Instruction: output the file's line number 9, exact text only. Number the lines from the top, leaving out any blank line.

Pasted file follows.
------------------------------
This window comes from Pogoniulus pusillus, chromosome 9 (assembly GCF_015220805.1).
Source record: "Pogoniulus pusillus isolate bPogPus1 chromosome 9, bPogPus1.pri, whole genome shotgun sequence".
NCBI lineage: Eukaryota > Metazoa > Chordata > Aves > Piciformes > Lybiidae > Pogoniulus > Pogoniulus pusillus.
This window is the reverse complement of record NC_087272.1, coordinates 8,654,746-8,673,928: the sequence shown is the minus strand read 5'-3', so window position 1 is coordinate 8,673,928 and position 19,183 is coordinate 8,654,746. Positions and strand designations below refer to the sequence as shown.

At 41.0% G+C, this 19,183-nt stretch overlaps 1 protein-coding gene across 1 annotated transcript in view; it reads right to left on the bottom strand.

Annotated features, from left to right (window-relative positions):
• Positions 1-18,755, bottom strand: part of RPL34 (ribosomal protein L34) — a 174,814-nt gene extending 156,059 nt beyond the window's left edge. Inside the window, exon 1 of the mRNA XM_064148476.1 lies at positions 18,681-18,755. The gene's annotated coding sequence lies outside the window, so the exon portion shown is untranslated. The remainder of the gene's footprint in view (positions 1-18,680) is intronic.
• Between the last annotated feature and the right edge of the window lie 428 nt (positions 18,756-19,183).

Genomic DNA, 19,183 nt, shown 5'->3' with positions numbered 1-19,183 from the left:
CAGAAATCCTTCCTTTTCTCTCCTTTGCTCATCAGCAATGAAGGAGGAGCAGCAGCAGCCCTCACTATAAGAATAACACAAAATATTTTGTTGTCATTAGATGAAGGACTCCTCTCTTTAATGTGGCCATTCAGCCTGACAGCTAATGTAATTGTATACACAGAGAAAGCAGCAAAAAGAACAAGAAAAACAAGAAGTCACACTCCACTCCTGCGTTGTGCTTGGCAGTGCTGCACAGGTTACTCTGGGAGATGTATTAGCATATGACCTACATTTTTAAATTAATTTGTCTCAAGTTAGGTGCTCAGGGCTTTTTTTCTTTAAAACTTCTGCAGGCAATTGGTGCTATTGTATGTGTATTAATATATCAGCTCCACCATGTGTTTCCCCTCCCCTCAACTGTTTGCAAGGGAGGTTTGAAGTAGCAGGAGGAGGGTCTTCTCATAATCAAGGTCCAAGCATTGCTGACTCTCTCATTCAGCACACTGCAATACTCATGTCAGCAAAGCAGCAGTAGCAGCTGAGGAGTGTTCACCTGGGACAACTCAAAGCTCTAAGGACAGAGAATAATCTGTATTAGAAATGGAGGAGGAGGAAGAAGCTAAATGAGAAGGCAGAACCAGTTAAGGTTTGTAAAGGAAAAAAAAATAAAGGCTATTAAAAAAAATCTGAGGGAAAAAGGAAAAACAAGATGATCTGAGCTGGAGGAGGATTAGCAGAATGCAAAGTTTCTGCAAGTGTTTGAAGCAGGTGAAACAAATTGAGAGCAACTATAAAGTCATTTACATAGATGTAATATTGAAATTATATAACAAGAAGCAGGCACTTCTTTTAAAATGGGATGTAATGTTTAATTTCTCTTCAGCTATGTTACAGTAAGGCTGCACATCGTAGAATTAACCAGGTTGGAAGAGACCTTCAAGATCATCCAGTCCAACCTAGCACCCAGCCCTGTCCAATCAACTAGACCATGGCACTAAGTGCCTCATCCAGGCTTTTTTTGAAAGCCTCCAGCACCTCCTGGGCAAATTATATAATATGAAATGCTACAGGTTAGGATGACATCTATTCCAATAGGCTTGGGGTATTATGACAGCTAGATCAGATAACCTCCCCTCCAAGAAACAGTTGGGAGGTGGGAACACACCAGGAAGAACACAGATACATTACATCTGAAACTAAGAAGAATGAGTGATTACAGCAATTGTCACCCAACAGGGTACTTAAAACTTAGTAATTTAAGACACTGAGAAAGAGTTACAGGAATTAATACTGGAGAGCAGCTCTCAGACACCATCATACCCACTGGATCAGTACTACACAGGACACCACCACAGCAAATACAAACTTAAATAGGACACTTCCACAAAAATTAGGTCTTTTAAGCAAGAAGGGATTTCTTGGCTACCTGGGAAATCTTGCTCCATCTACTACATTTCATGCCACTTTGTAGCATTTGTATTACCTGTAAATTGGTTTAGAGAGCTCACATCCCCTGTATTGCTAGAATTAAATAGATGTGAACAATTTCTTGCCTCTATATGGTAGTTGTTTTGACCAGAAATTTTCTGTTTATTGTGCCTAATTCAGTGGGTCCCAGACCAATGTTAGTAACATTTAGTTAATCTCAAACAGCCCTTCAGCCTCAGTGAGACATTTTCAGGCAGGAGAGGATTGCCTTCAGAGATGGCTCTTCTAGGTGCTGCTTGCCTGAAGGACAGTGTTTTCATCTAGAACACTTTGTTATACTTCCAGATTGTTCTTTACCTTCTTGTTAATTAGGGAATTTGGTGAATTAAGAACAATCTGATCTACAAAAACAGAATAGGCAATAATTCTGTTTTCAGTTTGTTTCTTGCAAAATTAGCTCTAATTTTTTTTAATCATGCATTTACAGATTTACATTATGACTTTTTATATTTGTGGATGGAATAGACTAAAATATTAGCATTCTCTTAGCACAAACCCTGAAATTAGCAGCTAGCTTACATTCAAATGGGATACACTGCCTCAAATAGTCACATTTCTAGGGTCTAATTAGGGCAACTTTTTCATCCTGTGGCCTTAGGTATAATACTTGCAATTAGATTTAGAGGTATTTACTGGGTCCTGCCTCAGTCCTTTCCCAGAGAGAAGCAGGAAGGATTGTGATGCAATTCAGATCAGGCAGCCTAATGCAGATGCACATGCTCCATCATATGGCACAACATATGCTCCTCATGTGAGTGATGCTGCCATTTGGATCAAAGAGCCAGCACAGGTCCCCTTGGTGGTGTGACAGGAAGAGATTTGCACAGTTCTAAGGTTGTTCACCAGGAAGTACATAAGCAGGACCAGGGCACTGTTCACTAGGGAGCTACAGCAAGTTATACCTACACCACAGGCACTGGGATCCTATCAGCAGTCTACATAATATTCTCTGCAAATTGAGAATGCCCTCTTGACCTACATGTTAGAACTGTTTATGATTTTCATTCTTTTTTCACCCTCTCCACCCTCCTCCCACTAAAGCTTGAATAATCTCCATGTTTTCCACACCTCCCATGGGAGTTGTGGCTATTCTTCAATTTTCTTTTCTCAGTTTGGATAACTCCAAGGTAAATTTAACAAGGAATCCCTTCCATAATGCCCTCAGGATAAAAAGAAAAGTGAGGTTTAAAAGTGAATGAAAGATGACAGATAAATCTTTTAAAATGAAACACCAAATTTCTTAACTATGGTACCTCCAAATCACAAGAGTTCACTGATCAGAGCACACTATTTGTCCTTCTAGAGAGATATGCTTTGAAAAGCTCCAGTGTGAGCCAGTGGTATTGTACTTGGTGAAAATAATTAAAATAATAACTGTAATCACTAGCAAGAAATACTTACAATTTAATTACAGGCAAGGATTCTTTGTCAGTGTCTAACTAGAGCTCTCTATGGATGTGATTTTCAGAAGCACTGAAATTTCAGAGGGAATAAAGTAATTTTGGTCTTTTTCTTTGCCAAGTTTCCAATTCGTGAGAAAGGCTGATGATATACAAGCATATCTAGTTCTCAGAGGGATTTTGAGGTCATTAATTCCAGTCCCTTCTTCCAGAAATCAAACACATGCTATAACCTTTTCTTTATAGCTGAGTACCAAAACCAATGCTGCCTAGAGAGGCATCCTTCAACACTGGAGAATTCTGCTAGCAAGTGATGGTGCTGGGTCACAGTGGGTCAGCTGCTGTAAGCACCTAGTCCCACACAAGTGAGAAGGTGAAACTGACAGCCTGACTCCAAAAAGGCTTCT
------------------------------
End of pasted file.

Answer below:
Genomic DNA, 19,183 nt, shown 5'->3' with positions numbered 1-19,183 from the left: